By Paul Gardner
There are, I suppose, a whole bunch of different reasons for enjoying a soccer game -- but aside from the obvious one of seeing your own team win, they probably all boil
down to one thing: exciting action.
I wish someone would tell Bora Milutinovic about this. He seems blithely unaware that playing attacking soccer is an option. That it is possible to play that
way and actually win games. And to look good while doing it. But that is not the Bora way. His way -- and I've seen more than enough of his various teams over the years to know of what I talk -- is
caution all the way.
I can see Bora's mind clicking quickly into action as soon as the Confederations Cup draw was made and Iraq's group was decided. Something like this would come out of the
Bora calculator: A tie against the host team (accomplished), don't lose too heavily against Spain (accomplished), win by two or more goals against New Zealand (to be accomplished).
lovely, logical, sense. It also makes for dreadful soccer. We saw that, didn't we ever, in Wednesday's game against Spain. Iraq did virtually nothing that was of any interest other than pass the ball
around nicely among themselves in their own half of the field. As I said, nothing of great interest.
Bora, I imagine would insist that his formation was 4-5-1. Occasionally it was -- but
mostly it was 5-4-1, even 5-5. For most of the game there was no getting away from the fact that Iraq's backline had five players strung across the field. Plus another line of four, not far in front
of them. So, of course, Spain found it difficult to break through. They did, eventually -- though the eventual goalscorer David Villa probably should have scored at least twice before he finally did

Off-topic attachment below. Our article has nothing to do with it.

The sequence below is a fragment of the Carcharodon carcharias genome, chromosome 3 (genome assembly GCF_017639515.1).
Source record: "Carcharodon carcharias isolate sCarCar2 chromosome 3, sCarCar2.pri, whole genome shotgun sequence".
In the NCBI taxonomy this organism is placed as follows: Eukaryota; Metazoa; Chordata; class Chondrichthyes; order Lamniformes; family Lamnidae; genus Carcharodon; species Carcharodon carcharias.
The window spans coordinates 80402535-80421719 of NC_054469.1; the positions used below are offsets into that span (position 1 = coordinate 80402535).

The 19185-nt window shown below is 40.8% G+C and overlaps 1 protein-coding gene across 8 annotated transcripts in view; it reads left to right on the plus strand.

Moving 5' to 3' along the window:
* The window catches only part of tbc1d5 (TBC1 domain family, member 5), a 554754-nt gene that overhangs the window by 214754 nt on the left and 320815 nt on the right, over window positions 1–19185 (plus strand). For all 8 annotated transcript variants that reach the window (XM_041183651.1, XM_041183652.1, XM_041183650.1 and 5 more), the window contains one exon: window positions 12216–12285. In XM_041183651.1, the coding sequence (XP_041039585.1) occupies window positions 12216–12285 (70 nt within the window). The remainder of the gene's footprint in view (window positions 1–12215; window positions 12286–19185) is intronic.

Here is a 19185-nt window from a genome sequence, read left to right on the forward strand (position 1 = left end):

so -- and all of Bora's meticulously plotted defensive tactics came to nothing. Iraq lost the game. As it deserved to.
But wait. Bora's press conferences have always been considerably more
entertaining than the soccer that he instructs his teams to play. Entertaining because Bora can be genuinely funny, or more likely entertaining because Bora waffles on in Serbian Stengelese and leaves
you wondering what the hell he's talking about. I mean, did he really say that?
This time, it seems, the 1-0 defeat was perfect. "I am very, very happy with the defeat. I am not only
happy, I am delighted ... I am very pleased that we did not lose by four goals." So you are forced to the realization that winning the game was not Bora's aim here -- merely not losing it, or at least
not losing by a tennis score.
All according to plan, because Iraq -- also playing with pussyfooting caution -- tied its first game with South Africa, a 0-0 bore-draw. So it now has just one
point with one first-round game to play. This suits the Bora's actuarial mind, and he pointed out "We're still in the tournament," and seemed to think at the time of his press conference that another
tie, against New Zealand this time, could get Iraq into the semifinals -- "Maybe we can go through to the semifinals with only two points. It is possible."
Not any more it ain't. That
ridiculous (though not ridiculous to Bora, that's how he thinks) idea lasted about five hours, until South Africa's 2-0 win over New Zealand. So, for all of Bora's cleverness, Iraq's fate now depends
on Spain beating South Africa on Saturday. That ought to happen, but there is now no reason at all why Spain should feel the need to do that. It has 6 points, its +6 goal difference means that it will
win the group. It will not want to lose the game, of course -- if only to keep its non-losing streak going. And if South Africa gets a point, then Iraq will go home, having played little real soccer,
but having played intelligently enough to delight Bora.
If Spain beats South Africa -- well, then Iraq will need to beat New Zealand. But all those calculations are somewhat academic as both
games are played at the same time on Saturday. Bora will no doubt be kept informed minute by minute of the score in the Spain game, and he will no doubt be constantly revising his goalscoring
requirements as goals, should there be any, are scored by Spain or South Africa.
So there we have the breathless scenario for Saturday. Bora and Iraq knowing that the only safe -- but not
certain -- way of advancing is to beat New Zealand and score two or three goals while doing it.
It's the goalscoring aspect that I find most irritating. Iraq has yet to score in this
tournament. I'm not even sure it knows how to score goals -- we've seen no evidence so far. But let us suppose that Iraq pulls it off, and qualifies amid a sudden burst of scoring (not impossible --
New Zealand has shown itself to be a pretty clueless team) -- then do we congratulate Bora for being such a canny coach? Or do we curse him for not allowing his team to play in goalscoring mode right
from the start? That's the problem for me -- that Bora has never believed that you can win by scoring goals.